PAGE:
All history is selective and tells us more about who we are and want to be than being our [true] history. Wesleyan academics (most boomer-types at least) have rejected so-called “legalism” of our past that we skip right over the "revivalist 100 years" then the previous "reformer 50 years" to find refuge in Wesley (which we mine for elements that support what we want to become now). Mining Wesley has been the endeavor of the last 25 years—and that mine is pretty well worked out now—all that is left for Wesley Doctoral students at Duke to sift through the tailings. What still remains underground however is the 20th century holiness movement (though there have been a few exploratory shafts). I bet that will be where the new mines are sunk. Perhaps that is what the not-completely-Methodist wing of the Wesleyan movement will start doing. Of course, they too will select from this history only what they value for themselves in the future (the rest will become tailings for students to work through in 2100+) and their “history” will be selective too. If we want to know who we are—where our habits come from, why we react so strongly to some things, why we think this or that… whom should we study most—our parents, Grandparents, or great-great-great-grant-great grandfather? My hunch is the more recent past tells us more about who we are than the distant one. And one more thing—I have a hunch that what we REJECTED in this recent past controls us more than what we embraced… Hmmmmmmmmmmmmmmm…..
Dad,Well put. That's a history I want to read (but not really do the work for - I'm too much a sucker for dead germans). Your last note about what we reject looms over us more than we think requires futher thought. I have observed this as true, but am still trying to figure out WHY and HOW this works. Any insights anyone?
Alicia (Rasley) Myers said Duke didn't really feel very Methodist to her in the MA program (she couldn't speak for the MDiv and admitted the chapel had some Methodism to it).I was thinking even today about being somewhat Foucaultian and getting a few of us together to "tell" the Wesleyan story in a way that did have some historical legitimacy but even moreso "defined" us by fiat--selecting and forming our best elements by the way we told the story while translating us to what we would like to be.I'm not sure completely what it would look like. Maybe Bence's "crisis formation" could be part of that. I know Dave has been working to define what an "emergent Wesleyan" might be. I think we are a kind of "generous conservatism" :) with a pietist orientation.I've spoke with California Wesleyans who don't use Wesleyan on their church signs because people think they're a cult. After watching the ordination service in Indiana Central district yesterday, I can see that too. Frankly, I'd love to put the Methodist part back in the name.But I'll give what I would mean if I had written what John wrote. I see no point in pouring over Wesley too much when he was just a man and a man of his time as much as any of us. He was no biblical scholar and the psychology by which he processed his understanding was simply that of his day. He was a great man and had a lot of good things to say. But we all stand on the shoulders of two more centuries of pouring over these topics. To me that means I start off taller to begin with than he finished. Why get stuck in the late 1700's when the great debates are in many cases two hundred years the wiser?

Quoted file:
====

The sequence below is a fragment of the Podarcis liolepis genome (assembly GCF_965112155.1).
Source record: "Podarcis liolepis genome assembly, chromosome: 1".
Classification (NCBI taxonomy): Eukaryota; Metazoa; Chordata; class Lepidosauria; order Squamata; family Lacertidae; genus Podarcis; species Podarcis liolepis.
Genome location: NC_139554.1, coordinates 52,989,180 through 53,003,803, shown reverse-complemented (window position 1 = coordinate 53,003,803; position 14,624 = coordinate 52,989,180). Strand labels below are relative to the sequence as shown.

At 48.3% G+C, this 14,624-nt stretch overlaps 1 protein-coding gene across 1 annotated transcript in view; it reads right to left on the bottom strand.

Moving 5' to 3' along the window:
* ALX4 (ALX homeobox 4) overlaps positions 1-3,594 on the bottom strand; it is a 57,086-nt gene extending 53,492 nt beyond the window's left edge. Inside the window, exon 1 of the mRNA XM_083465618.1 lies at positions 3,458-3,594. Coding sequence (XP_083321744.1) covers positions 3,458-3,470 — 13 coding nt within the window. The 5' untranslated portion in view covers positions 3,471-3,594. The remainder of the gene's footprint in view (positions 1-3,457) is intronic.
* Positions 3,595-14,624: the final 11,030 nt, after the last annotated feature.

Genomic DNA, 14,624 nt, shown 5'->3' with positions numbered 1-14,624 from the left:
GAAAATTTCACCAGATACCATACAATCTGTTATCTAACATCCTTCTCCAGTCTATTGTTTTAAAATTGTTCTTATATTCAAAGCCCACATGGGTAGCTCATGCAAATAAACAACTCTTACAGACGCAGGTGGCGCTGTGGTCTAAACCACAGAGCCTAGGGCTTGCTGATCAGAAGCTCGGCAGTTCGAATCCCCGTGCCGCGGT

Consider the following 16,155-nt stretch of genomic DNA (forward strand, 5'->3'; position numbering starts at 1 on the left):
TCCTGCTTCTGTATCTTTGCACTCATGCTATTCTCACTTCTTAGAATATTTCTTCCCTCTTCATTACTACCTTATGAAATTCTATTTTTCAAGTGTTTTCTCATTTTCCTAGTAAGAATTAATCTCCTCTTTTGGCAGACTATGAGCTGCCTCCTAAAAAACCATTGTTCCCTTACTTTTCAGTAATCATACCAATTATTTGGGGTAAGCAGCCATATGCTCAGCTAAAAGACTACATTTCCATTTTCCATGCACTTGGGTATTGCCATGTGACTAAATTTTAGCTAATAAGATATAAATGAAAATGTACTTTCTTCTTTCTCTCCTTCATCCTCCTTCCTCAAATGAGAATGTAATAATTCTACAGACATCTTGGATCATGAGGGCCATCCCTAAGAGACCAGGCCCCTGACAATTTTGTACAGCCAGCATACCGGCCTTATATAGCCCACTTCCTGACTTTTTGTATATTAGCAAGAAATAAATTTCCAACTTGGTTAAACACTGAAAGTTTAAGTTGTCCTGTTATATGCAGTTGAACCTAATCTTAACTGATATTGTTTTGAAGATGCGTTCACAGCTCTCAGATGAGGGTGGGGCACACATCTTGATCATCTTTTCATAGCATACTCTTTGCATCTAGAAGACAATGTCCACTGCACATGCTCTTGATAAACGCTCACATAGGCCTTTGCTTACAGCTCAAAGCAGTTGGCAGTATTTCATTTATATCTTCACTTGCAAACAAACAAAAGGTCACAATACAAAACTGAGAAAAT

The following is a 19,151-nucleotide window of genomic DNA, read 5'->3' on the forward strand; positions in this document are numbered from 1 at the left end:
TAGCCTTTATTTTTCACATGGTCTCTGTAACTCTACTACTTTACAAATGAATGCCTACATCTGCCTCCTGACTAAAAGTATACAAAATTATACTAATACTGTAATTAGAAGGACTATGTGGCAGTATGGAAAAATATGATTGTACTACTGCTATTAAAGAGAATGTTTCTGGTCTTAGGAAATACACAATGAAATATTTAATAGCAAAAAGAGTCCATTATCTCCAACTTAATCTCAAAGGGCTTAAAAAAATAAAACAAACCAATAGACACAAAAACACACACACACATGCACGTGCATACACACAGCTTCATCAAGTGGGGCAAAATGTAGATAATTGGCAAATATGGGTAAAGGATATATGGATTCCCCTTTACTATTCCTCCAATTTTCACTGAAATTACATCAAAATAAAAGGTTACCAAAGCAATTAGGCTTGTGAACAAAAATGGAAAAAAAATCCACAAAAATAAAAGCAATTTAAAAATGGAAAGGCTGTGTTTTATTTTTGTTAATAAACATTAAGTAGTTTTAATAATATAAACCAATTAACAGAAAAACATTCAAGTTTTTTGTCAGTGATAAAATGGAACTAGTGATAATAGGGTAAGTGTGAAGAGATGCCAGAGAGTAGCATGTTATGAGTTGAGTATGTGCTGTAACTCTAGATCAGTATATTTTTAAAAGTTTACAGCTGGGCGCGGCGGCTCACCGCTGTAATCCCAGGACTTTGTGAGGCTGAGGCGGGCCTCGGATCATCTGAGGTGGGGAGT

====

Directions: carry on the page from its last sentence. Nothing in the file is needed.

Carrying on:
I thought we were a cult?
PTS? uh oh, watch out you "liberal"...whatever that means. John, I'm a good friend of Kevin's. I recently read your article on Nyssa and Macrina in Theology Today. I'm interested in PTS and was wondering if you could give me a place to start?
Sniper,Give me an email address and I'll give you the goods. I can be reached at firstname.lastname@example.org